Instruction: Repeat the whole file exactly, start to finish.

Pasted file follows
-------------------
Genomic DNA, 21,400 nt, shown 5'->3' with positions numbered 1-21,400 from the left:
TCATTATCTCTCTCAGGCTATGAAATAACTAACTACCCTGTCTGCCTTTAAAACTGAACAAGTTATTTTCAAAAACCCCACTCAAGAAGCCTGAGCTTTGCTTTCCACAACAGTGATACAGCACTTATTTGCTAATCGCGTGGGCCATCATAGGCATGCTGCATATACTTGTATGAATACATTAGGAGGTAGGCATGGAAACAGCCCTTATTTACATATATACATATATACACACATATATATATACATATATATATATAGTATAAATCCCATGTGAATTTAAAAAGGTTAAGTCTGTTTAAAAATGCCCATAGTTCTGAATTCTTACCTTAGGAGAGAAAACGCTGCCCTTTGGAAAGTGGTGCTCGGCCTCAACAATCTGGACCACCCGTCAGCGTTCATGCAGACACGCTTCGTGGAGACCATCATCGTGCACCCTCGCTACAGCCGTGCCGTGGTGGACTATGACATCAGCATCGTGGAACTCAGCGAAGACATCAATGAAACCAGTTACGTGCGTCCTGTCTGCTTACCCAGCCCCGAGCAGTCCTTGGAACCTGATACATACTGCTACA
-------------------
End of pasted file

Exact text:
Genomic DNA, 21,400 nt, shown 5'->3' with positions numbered 1-21,400 from the left:
TCATTATCTCTCTCAGGCTATGAAATAACTAACTACCCTGTCTGCCTTTAAAACTGAACAAGTTATTTTCAAAAACCCCACTCAAGAAGCCTGAGCTTTGCTTTCCACAACAGTGATACAGCACTTATTTGCTAATCGCGTGGGCCATCATAGGCATGCTGCATATACTTGTATGAATACATTAGGAGGTAGGCATGGAAACAGCCCTTATTTACATATATACATATATACACACATATATATATACATATATATATATAGTATAAATCCCATGTGAATTTAAAAAGGTTAAGTCTGTTTAAAAATGCCCATAGTTCTGAATTCTTACCTTAGGAGAGAAAACGCTGCCCTTTGGAAAGTGGTGCTCGGCCTCAACAATCTGGACCACCCGTCAGCGTTCATGCAGACACGCTTCGTGGAGACCATCATCGTGCACCCTCGCTACAGCCGTGCCGTGGTGGACTATGACATCAGCATCGTGGAACTCAGCGAAGACATCAATGAAACCAGTTACGTGCGTCCTGTCTGCTTACCCAGCCCCGAGCAGTCCTTGGAACCTGATACATACTGCTACA